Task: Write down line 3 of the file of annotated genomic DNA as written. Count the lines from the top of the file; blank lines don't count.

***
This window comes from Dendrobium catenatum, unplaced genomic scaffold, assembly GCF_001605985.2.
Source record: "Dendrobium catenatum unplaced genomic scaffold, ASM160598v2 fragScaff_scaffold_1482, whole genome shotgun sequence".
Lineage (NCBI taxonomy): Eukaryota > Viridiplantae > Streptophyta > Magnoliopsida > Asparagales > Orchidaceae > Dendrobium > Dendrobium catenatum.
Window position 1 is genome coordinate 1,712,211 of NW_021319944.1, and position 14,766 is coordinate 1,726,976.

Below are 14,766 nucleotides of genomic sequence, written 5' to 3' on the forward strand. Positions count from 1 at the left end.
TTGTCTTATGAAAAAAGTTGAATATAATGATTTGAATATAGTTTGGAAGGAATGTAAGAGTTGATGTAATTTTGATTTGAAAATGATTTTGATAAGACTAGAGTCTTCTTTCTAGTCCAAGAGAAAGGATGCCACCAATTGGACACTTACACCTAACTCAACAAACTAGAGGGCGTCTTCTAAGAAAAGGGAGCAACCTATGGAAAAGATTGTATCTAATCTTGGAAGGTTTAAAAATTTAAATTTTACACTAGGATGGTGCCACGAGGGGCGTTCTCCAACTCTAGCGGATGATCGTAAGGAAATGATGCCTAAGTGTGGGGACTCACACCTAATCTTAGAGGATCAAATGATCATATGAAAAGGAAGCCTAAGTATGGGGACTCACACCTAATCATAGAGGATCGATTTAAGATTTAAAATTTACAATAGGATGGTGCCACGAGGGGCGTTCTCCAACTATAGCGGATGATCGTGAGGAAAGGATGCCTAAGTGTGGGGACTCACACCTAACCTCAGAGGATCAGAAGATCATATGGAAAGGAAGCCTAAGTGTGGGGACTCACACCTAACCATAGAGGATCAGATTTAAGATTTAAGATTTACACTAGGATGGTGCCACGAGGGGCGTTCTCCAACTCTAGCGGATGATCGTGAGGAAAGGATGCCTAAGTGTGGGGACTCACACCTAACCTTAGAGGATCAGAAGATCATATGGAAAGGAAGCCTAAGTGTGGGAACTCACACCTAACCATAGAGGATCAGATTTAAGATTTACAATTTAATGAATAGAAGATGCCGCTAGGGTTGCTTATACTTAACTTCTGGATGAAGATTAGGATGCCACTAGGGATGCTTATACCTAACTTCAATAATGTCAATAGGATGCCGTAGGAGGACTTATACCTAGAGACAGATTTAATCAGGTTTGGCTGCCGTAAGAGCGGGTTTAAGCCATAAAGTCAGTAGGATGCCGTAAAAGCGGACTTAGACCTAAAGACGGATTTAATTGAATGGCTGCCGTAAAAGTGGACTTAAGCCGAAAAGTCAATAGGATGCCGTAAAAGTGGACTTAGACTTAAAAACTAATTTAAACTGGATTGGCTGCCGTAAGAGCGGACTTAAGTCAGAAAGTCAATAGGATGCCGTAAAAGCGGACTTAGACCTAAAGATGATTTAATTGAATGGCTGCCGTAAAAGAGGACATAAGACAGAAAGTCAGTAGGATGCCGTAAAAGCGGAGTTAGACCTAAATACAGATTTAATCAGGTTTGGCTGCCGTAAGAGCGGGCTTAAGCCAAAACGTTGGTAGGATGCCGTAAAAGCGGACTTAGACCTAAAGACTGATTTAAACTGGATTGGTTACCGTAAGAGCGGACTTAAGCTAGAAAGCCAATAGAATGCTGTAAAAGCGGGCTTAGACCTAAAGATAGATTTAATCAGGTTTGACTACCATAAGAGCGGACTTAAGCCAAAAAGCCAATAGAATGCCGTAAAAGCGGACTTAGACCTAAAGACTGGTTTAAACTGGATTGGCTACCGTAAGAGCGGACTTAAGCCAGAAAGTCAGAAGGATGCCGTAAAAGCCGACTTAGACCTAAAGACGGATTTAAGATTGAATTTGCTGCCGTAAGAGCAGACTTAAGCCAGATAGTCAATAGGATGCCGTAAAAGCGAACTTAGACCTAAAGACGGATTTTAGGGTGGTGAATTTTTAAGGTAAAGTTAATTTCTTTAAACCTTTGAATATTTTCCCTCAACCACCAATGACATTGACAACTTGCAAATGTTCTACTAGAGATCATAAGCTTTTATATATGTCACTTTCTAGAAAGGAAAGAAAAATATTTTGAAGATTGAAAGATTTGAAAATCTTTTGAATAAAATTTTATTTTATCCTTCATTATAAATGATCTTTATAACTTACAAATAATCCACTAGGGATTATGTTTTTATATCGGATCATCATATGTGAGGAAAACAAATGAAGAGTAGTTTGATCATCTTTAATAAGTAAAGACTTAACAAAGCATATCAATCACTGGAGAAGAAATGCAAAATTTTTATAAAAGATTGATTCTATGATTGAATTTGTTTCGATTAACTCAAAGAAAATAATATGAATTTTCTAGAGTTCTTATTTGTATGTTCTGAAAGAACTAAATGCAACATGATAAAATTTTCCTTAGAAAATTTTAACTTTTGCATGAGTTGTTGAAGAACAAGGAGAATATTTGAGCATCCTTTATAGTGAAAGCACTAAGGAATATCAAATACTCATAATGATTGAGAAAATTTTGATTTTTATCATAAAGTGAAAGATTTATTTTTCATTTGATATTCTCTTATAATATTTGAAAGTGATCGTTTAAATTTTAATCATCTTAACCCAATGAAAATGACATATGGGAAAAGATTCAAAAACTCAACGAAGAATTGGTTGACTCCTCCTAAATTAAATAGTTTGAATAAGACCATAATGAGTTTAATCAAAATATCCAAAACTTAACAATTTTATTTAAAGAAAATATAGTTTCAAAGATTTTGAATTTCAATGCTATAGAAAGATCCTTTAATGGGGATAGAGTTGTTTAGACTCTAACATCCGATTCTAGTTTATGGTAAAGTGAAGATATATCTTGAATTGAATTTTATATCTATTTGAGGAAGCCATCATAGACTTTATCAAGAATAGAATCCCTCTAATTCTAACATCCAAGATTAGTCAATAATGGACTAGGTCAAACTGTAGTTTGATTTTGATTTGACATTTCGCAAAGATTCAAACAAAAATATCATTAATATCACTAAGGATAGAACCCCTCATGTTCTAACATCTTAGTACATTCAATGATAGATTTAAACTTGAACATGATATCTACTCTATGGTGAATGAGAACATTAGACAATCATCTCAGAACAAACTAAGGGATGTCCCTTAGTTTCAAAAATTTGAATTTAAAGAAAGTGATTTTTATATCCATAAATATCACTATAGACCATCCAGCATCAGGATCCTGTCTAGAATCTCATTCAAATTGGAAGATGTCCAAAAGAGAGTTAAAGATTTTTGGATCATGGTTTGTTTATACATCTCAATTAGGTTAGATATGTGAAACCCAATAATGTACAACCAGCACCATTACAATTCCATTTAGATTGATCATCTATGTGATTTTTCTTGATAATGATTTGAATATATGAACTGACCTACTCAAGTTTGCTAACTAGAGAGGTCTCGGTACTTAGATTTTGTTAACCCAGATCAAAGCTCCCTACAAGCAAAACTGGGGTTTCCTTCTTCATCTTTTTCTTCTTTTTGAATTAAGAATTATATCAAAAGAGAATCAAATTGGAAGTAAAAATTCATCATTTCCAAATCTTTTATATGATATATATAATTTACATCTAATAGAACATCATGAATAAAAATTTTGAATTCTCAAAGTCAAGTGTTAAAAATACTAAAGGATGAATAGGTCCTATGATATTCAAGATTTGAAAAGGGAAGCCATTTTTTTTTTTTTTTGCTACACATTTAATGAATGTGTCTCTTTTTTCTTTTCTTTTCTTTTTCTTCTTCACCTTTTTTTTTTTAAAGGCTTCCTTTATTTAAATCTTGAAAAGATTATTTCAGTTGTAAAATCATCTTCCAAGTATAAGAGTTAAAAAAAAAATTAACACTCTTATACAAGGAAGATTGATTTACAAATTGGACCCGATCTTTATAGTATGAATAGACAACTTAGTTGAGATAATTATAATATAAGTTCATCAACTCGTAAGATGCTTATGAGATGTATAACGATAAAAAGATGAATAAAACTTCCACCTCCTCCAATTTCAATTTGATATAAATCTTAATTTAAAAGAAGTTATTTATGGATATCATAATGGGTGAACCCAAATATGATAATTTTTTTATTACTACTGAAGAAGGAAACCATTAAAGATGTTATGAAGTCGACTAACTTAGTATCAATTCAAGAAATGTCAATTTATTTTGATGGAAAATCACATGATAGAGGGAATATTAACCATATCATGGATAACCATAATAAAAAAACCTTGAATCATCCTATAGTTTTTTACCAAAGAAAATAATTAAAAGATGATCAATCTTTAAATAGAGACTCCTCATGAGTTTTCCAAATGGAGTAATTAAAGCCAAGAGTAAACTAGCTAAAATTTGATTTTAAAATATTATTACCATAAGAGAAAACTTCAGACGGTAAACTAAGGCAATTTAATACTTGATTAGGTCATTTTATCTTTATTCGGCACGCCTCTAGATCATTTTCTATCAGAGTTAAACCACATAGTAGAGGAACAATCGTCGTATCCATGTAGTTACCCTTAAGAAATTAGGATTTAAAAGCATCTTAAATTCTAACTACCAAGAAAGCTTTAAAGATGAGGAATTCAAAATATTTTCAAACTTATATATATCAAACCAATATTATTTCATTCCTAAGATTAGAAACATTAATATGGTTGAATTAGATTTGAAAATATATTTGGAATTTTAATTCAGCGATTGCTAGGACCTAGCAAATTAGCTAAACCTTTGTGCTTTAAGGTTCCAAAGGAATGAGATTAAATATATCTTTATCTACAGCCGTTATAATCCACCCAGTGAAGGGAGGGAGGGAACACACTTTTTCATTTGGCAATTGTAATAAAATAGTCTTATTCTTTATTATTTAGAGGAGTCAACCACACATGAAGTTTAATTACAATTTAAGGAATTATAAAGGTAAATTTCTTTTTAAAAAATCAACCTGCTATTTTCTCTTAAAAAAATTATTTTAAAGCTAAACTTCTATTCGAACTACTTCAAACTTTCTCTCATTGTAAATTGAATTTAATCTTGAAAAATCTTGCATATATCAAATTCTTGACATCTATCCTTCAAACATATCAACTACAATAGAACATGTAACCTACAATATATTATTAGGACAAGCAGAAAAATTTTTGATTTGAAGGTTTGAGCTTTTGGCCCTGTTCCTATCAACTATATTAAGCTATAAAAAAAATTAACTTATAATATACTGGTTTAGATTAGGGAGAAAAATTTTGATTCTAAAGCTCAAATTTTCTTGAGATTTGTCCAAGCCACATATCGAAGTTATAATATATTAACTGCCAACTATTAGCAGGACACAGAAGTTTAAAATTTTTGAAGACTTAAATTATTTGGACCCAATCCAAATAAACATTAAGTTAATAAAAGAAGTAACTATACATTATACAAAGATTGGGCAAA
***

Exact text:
Lineage (NCBI taxonomy): Eukaryota > Viridiplantae > Streptophyta > Magnoliopsida > Asparagales > Orchidaceae > Dendrobium > Dendrobium catenatum.